Not too long ago, it seemed that anyone with a pulse could get a mortgage, but that's not the case anymore. If you have decent credit and steady income of about two years, though, there are a number of loans you might qualify for:
  • USDA loan: This is a zero money down loan with lenient credit requirements that's valid for homes in certain rural and suburban areas.
  • VA loan: This is a zero money down option for anyone who has served in the military and has low closing costs and low interest rates.
  • FHA loan: This loan requires 3.5% down, but that's far less than conventional loans.

With decent credit and steady income, there are many loans you might qualify for.
As you can see, there are plenty of options even if you're in that 55% of people who list the down payment as the No. 1 reason you're not able to buy a home. If you have any other questions about financing options or buying a home here in the Phoenix area, give me a call or send me an email soon. I'd be more than happy to help.

Monday, March 20, 2017

What Happens If You Change Your Mind About Buying or Selling?

Today I want to go over what your options are as a buyer and as a seller if you change your mind after signing a purchase agreement.

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What can you do if you change your mind after you’ve signed a purchase agreement on a home?
As a buyer, there are so many loopholes in the Arizona purchase agreement. For example, you have a 10-day inspection period. If you know for sure that you don’t want to buy a particular home, something will come up in the inspection that will allow you to get out of that contract. You could also find an issue with the seller’s disclosure form, the HOA guidelines, the codes and restrictions for the area, etc. If you want out of that contract, you are covered. Fear not!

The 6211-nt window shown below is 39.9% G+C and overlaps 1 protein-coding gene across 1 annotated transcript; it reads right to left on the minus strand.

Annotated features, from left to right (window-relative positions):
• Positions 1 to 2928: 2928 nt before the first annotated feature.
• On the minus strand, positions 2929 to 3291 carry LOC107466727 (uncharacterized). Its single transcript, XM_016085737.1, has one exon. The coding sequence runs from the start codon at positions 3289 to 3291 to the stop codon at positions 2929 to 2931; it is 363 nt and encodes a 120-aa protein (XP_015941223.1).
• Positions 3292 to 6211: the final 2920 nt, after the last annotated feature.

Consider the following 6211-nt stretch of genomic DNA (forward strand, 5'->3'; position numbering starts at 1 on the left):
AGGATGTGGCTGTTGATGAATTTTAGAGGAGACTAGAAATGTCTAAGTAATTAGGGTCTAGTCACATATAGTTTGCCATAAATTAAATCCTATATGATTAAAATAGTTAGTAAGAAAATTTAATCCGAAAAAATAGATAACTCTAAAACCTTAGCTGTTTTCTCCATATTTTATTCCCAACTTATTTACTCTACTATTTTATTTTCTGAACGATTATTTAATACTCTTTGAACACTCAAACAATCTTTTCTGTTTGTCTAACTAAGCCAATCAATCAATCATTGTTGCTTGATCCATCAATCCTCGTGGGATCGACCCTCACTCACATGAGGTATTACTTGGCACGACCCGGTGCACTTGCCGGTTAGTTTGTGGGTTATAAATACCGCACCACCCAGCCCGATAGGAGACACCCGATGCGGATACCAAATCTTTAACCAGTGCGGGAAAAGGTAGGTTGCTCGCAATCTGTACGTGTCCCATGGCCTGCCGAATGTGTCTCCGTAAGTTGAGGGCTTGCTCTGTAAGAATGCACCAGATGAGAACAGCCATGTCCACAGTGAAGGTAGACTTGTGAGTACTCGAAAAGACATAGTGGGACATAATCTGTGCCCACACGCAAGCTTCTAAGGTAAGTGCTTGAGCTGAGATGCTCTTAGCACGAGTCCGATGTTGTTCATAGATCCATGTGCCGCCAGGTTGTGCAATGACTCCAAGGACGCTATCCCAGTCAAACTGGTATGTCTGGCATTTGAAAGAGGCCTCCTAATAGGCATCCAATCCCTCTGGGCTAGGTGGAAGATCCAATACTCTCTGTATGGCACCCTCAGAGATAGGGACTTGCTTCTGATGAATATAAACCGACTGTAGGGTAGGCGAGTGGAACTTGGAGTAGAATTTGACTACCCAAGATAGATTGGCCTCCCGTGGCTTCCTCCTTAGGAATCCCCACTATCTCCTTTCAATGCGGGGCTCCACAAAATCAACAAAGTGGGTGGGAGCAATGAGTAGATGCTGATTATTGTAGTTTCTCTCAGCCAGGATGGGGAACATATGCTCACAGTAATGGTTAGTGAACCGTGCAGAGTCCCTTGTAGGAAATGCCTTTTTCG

As a seller, all bets are off. If you are a seller and you have signed a purchase agreement to sell your home, you are bound to that purchase agreement. The buyer might request some things such as repairs, in which case you can refuse to comply and hope the buyer walks away from the sale. However, if you feel in any way that you may not want to sell your home, tell your agent.

If you’re a buyer and want out of a purchase agreement, fear not!
It’s much harder for a seller to get out of a purchase contract, so you need to be sure you want to sell before it’s signed.
In fact, I am working with a buyer right now in a case where the seller has changed their mind. The buyer now has an attorney, I have an attorney, the seller has an attorney, the seller’s agent has an attorney, and it is a complete mess. The seller is in hot water because she has a contractual obligation to sell her home, and it’s going to cost her a lot of money to keep it.
At the end of the day, this is your biggest investment, so make sure you are open and honest with the professional you have chosen to represent you. If you have any other questions about this topic of you're thinking about buying or selling a home, give me a call or send me an email. I'd be happy to help you.